being able to make some money off something you owe a couple hundred grand on doesn't make that couple hundred grand in debt magically an asset, it's still very much a liability

    not advising against buying, just clarifying that the money you owe on a house is NOT an asset except in magical reverse logic land where you frolic with unicorns and gumdrop fairies

    It's both an asset and a liability. If I can sell it for more then I owe on it it's a net asset. If I owe on it more then I can get for it it's a net liability. If it's generating net positive cash flow for the owner it's most definitely an asset.

    Being a prat about it doesn't make you right and it's not nearly as cool as your probably think it is.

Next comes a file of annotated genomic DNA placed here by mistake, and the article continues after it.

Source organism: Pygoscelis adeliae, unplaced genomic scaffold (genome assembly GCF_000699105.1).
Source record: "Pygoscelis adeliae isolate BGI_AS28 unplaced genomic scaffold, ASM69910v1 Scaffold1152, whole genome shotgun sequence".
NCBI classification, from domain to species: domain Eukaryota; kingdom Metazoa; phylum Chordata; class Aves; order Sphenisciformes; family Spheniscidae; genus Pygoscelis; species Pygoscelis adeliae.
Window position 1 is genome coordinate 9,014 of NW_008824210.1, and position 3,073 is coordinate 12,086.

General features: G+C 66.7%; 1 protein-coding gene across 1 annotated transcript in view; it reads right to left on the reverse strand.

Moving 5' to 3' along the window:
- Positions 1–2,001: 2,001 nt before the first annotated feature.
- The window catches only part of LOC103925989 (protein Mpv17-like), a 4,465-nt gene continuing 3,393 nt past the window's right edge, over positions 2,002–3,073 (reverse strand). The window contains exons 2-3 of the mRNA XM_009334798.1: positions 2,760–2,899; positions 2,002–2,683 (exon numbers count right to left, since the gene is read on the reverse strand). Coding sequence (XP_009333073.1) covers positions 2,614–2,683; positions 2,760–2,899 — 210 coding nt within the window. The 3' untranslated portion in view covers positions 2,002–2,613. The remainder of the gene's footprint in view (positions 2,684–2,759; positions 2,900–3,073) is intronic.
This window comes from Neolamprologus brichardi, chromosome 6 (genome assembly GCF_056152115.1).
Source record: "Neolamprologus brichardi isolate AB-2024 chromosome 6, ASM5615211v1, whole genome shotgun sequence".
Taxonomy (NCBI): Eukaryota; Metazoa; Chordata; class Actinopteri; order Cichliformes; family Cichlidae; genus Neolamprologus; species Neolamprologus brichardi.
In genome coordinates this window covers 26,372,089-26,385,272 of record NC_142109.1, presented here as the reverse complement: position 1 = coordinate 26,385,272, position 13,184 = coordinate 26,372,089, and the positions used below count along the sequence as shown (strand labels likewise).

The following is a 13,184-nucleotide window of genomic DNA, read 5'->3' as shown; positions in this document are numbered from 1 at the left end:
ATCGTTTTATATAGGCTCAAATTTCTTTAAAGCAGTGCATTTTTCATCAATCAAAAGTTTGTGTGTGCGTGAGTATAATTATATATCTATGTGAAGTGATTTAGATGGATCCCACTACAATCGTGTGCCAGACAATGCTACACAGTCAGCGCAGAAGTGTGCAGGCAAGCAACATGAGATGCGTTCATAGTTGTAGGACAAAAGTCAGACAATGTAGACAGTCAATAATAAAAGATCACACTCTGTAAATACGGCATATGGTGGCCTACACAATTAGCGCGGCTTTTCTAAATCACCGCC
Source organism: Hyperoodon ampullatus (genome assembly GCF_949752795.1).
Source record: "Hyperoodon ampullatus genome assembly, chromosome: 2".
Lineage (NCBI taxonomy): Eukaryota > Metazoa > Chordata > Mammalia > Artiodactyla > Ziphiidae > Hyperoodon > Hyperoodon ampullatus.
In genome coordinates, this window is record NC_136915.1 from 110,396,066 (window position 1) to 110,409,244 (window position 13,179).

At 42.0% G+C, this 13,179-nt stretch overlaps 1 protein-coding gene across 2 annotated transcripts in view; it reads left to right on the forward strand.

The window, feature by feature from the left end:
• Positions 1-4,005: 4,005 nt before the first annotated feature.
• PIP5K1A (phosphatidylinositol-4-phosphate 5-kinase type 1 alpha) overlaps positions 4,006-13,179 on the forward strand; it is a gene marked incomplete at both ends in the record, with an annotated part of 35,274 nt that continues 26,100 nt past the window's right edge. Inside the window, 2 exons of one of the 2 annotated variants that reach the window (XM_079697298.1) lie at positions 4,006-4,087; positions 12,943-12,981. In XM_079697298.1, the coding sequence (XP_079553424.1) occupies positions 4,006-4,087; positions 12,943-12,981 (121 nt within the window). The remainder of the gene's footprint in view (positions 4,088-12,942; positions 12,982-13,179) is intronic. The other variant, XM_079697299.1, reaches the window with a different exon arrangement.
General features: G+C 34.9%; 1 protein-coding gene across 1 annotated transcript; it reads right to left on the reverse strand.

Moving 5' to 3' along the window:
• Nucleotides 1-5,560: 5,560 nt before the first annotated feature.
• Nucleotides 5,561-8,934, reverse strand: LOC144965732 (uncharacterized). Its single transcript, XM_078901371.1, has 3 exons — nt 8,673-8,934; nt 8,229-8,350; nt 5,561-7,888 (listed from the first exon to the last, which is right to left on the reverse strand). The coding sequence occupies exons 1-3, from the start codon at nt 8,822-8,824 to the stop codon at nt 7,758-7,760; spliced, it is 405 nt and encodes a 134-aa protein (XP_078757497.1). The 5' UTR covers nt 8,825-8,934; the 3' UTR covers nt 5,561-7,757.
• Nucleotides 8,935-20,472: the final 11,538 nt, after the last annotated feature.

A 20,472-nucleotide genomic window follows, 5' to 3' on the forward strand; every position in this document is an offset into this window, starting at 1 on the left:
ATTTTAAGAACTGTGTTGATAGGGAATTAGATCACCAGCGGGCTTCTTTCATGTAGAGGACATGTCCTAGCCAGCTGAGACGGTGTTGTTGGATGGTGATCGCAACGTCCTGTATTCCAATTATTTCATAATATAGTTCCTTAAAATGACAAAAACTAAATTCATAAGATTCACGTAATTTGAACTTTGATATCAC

Djeet on
  • EncEnc A Fool with Compassion Pronouns: He, Him, HisRegistered User regular
    edited June 2010
    SkyCaptain wrote: »
    Enc wrote: »
    NODe wrote: »
    SkyCaptain wrote: »
    Between closing costs and the earnest payment, I only paid about $2500 down on my house. I pay more in the long run, but I can always pay down the principal when I have the capability to do so to offset the longer term mortgage. Losing that would suck, but it's not like losing $20,000 or more.

    Not to derail this thread, but is your house made out of cardboard? You put $2500 down and pay ~400 a month on your mortgage?
    I guess I wasn't really aware how soft the US housing market still is.

    My guess is that he lives in the boonies somewhere.